Attitudes towards organ donation and transplantation—a study involving Baltic physicians

M Omnell Persson, P Dmitriev, V Shevelev, A Zelvys, G Hermerén, N H Persson
Transplant International 1998, 11 (6): 419-23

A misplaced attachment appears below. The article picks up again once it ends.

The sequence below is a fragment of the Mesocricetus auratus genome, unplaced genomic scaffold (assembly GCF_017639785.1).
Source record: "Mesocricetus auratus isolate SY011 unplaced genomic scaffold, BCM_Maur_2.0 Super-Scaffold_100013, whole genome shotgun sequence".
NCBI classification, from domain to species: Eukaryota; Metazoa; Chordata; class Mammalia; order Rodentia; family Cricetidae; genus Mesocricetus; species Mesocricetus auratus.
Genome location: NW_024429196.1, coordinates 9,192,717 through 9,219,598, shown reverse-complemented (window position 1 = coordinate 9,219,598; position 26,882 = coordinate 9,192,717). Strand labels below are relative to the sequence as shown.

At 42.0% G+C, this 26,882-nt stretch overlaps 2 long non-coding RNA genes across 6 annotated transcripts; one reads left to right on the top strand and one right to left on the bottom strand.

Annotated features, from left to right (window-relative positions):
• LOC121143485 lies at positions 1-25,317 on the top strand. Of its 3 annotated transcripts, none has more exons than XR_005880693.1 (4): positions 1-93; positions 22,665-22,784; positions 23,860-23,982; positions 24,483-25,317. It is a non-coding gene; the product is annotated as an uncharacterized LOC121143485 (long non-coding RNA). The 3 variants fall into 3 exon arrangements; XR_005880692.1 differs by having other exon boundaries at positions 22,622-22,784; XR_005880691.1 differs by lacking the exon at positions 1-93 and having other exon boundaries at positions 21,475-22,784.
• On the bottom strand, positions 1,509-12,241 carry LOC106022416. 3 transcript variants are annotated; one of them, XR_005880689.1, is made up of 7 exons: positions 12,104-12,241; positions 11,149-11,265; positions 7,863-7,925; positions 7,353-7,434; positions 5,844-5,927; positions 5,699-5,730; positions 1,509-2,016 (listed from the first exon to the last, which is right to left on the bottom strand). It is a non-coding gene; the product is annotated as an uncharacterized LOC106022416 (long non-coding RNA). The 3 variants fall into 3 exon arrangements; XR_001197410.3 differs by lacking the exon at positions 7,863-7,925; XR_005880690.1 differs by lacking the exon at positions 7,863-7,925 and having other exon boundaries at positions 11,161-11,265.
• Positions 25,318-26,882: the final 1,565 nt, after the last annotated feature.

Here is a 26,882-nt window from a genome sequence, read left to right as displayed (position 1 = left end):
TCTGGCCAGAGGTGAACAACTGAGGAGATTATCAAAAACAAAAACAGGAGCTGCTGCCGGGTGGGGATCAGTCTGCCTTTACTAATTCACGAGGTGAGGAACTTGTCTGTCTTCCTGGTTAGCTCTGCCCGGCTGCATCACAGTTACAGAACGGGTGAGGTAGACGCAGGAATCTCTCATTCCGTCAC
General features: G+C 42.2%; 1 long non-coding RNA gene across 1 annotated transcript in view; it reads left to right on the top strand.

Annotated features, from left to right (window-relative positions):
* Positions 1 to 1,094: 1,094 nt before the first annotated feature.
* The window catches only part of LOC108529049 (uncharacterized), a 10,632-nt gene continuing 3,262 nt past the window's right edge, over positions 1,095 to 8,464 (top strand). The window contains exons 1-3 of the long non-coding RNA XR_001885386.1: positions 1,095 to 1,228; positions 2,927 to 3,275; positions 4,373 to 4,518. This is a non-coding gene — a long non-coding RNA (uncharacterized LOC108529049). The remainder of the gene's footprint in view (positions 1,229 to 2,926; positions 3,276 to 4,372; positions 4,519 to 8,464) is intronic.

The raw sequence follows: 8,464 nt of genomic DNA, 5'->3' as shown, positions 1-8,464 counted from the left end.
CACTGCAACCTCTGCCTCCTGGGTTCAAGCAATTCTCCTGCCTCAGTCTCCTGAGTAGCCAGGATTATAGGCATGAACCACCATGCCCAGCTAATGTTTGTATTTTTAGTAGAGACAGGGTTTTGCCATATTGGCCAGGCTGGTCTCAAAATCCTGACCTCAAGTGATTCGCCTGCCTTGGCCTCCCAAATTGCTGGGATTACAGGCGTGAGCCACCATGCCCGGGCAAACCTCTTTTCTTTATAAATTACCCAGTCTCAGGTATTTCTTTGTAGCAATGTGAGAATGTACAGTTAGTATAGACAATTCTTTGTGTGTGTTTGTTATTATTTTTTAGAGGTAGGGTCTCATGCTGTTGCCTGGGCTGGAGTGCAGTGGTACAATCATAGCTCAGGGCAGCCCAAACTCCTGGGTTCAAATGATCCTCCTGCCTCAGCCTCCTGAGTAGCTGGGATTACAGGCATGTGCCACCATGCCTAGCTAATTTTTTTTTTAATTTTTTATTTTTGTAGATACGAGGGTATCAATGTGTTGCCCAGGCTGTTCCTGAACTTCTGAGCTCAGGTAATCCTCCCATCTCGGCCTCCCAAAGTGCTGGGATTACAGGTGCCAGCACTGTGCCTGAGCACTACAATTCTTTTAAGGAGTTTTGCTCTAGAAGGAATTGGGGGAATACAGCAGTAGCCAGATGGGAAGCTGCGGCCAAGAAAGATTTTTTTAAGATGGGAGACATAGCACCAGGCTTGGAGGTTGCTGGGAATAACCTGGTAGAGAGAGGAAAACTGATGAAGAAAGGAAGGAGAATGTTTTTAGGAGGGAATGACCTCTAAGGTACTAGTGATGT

The aim of this study was to identify and describe attitudes towards organ donation and transplantation among a group of Baltic physicians who are involved in this aspect of medical care. A total of 151 neurosurgeons, anesthesiologists, and neurologists anonymously answered a questionnaire between February and March 1995. The majority of physicians said they would be willing to donate their own organs after their death but disagreed with the idea of using organs from a dead person who had had a negative opinion towards organ donation. Given a patient who fulfilled the criteria for brain death, this group of physicians found it widely acceptable to keep the patient on a ventilator until organ donation could take place. We conclude that the participating physicians generally have similar attitudes towards organ donation and transplantation. This study is valuable in that it shows the interest in, and the need for, clinical and research collaboration, including a discussion of ethics, within the area of organ donation and transplantation. This is essential for future collaboration with Western countries.

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